examined using the microscope, the oval stomata and guard cells that
control gas entry into and out of the leaf are clearly visible.
Several bulbous glandular hairs can be seen growing from the colourless
While taking the previous
photomicrographs, I detected motion in the field of view. Closer
examination revealed numerous sucking insects on the leaf’s upper
surface. Notice the dark, almost black spots within each insect’s
The upper section of the teasel’s
stem is divided into two sections at the junction point of the
leaves. Notice the smaller diameter of the upper section, and its
darker colouration, with fewer ‘prickles’.
Beneath the junction point, the
colourless spines, and speckled brown longitudinal bands on the stem
Teasel is a biennial plant that
lives for two years. During the first year only a basel rosette
of ground hugging leaves reveals its presence. In the second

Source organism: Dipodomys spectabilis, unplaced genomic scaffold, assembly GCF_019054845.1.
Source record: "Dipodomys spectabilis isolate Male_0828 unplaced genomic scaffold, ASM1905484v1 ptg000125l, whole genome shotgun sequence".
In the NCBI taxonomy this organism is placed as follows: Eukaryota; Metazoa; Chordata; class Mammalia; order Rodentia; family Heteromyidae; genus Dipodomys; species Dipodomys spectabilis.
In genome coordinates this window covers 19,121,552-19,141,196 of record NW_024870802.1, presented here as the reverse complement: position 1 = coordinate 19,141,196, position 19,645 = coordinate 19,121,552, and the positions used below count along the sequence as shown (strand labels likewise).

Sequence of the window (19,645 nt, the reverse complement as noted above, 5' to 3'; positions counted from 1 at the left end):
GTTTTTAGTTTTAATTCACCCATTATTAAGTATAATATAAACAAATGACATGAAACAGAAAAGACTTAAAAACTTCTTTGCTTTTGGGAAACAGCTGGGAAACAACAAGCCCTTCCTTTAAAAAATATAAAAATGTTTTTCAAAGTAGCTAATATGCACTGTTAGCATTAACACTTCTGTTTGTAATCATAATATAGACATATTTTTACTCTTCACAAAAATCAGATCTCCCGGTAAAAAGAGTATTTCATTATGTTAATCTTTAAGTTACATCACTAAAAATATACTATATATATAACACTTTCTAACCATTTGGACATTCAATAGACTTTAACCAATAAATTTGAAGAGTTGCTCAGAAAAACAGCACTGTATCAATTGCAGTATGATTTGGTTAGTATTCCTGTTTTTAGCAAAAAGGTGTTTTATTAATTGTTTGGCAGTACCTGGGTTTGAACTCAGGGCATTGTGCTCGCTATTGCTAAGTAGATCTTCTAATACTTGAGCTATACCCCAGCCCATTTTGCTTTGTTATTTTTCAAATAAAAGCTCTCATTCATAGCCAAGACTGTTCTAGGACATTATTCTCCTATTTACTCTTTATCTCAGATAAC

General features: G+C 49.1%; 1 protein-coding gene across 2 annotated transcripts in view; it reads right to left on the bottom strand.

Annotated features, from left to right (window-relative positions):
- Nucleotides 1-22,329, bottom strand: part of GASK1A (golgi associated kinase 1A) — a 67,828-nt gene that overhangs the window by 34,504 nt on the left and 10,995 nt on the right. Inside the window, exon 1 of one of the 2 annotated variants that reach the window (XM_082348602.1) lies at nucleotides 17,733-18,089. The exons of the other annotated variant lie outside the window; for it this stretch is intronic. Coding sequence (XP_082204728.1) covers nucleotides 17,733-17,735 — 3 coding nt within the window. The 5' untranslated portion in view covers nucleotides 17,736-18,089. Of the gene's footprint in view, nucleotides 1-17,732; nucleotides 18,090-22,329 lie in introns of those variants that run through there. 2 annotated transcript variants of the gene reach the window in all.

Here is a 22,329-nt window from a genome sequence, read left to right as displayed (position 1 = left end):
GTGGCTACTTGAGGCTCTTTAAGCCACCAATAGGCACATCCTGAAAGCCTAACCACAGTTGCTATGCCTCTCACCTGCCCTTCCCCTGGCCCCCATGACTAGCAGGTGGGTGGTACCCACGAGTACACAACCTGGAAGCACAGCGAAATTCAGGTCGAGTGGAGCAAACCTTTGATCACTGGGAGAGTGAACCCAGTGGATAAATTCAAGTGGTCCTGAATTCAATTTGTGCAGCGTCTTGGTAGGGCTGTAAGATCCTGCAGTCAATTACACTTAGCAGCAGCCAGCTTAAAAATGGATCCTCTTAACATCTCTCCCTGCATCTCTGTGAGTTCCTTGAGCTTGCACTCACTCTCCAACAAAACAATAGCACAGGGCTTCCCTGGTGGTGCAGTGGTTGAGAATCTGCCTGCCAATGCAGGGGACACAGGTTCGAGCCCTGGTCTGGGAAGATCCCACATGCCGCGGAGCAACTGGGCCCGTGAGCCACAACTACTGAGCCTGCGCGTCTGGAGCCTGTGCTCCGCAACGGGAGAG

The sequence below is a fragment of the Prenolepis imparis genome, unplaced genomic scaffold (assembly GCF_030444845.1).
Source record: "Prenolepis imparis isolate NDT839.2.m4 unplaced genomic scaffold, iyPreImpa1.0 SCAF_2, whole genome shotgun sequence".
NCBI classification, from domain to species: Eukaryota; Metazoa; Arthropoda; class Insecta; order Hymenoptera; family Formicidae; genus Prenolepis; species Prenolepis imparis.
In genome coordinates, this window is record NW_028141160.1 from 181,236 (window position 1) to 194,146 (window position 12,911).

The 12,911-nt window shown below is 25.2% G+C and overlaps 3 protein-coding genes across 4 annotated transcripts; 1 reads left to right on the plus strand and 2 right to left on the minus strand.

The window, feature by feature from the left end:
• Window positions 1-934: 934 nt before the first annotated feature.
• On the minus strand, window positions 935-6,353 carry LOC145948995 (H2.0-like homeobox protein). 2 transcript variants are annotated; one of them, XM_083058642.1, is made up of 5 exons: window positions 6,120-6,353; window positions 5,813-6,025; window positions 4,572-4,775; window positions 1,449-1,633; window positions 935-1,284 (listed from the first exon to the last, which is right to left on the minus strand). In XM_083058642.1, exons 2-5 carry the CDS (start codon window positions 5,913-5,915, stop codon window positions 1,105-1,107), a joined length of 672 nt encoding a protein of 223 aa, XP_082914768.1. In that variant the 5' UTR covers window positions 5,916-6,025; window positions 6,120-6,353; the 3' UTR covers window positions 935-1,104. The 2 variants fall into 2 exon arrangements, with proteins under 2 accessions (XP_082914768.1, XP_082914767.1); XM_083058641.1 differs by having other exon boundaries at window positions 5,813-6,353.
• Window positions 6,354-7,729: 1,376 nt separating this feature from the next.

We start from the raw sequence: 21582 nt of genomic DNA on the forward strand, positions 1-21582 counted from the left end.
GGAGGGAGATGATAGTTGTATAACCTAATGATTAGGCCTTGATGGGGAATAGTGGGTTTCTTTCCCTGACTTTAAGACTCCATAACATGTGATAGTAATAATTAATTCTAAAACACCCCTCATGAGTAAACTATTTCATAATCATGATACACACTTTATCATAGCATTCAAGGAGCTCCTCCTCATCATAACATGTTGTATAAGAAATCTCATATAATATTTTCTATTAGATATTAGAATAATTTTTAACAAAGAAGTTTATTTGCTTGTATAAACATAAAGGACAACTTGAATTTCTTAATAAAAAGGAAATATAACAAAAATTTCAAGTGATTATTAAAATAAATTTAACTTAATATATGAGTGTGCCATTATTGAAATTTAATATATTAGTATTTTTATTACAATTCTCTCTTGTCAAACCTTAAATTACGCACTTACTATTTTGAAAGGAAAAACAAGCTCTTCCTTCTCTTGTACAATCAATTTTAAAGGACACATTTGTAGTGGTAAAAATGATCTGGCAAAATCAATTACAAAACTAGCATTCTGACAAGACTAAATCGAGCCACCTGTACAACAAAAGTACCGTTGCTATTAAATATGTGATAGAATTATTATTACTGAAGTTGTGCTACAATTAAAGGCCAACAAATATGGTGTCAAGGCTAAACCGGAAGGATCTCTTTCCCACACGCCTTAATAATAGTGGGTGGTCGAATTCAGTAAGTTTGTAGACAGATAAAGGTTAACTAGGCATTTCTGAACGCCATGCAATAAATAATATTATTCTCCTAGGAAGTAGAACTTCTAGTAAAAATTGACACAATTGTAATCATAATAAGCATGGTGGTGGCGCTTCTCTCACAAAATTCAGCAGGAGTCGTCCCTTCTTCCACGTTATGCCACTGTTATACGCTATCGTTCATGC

year, a long stalk is sent up which branches to hold numerous
egg-shaped flower-heads. During the autumn of the second year the
plant dies, and the stem, leaves, and flower-heads turn a brown
colour. Both the stalks and flower-heads persist through the
winter, often projecting up through the snow in a very attractive
display. The plants seen below were photographed in late August,
and had begun the transformation to brown.
Closer views reveal that the stems
retain their green colouration longer than the empty flower-heads.
In addition to being used
historically in the textile industry, dried teasel flower-heads were
utilized as bizarre ornaments in winter flower arrangements. In
New England they were even used by rural housewives to sprinkle water
on clothes before ironing!
The low magnification, (to 1:1),
macro-photographs were taken using a 13 megapixel Canon 5D full frame
DSLR, using a Canon EF 180 mm 1:3.5 L Macro lens.
A 10 megapixel Canon 40D DSLR,
equipped with a specialized high magnification (1x to 5x) Canon macro
lens, the MP-E 65 mm 1:2.8, was used to take the remainder of the
The photomicrographs were taken
using a Leitz SM-Pol microscope (using a dark ground condenser), and
the Coolpix 4500.
A Flower Garden of
A complete graphical index of all
of my flower articles can be found here.
The Colourful World of
A complete graphical index of all
of my crystal articles can be found here.
Microscopy UK or their contributors.
Published in the July
2010 edition of Micscape.